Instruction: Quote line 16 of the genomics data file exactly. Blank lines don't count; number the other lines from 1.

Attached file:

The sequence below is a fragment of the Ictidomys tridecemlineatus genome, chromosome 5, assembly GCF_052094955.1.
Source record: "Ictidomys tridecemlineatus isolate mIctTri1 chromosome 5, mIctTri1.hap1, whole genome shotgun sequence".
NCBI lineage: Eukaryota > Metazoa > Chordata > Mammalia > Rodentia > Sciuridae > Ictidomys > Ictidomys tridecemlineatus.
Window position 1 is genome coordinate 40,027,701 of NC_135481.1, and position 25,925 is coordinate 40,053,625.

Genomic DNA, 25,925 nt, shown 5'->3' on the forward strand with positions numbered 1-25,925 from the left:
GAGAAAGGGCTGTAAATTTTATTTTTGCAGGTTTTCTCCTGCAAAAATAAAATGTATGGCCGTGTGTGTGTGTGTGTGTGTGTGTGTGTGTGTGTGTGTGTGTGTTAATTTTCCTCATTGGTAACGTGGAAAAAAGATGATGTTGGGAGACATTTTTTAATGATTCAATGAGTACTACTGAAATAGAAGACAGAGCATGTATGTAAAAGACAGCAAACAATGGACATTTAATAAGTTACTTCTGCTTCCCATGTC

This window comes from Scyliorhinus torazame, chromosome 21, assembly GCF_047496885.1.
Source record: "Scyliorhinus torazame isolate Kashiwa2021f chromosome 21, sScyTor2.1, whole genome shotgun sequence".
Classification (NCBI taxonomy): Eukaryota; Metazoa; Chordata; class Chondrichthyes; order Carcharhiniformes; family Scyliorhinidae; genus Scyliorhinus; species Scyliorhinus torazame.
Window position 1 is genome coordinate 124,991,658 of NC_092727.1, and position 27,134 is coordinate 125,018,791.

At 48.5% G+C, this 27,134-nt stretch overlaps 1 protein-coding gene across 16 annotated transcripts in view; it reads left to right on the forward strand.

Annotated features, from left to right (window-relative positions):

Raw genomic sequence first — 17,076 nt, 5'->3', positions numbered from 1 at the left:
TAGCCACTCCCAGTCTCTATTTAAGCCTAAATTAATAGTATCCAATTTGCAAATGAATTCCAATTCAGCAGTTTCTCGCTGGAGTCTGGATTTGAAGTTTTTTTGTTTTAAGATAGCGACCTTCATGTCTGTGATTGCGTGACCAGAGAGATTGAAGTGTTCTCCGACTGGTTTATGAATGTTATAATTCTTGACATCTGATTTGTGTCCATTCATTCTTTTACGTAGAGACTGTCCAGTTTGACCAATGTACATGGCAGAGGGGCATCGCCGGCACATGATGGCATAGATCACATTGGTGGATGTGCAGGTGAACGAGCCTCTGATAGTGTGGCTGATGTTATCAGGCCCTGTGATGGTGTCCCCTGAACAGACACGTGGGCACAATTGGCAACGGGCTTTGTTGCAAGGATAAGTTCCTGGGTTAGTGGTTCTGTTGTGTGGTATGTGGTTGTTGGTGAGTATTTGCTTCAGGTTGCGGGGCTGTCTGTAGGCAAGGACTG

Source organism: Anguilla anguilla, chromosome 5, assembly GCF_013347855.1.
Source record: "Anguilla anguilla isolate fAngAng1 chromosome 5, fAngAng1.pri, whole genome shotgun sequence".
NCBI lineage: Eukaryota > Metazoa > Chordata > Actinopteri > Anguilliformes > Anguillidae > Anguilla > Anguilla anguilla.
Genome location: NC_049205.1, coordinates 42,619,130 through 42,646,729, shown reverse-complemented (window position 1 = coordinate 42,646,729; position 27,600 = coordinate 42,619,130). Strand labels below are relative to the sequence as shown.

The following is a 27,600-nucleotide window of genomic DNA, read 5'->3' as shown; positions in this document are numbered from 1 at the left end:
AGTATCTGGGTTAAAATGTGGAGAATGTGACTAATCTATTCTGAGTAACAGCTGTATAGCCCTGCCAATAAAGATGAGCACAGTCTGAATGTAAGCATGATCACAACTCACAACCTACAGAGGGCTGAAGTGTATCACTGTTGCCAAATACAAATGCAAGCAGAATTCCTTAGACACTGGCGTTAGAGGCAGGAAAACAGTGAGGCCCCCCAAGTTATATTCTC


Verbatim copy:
Source record: "Anguilla anguilla isolate fAngAng1 chromosome 5, fAngAng1.pri, whole genome shotgun sequence".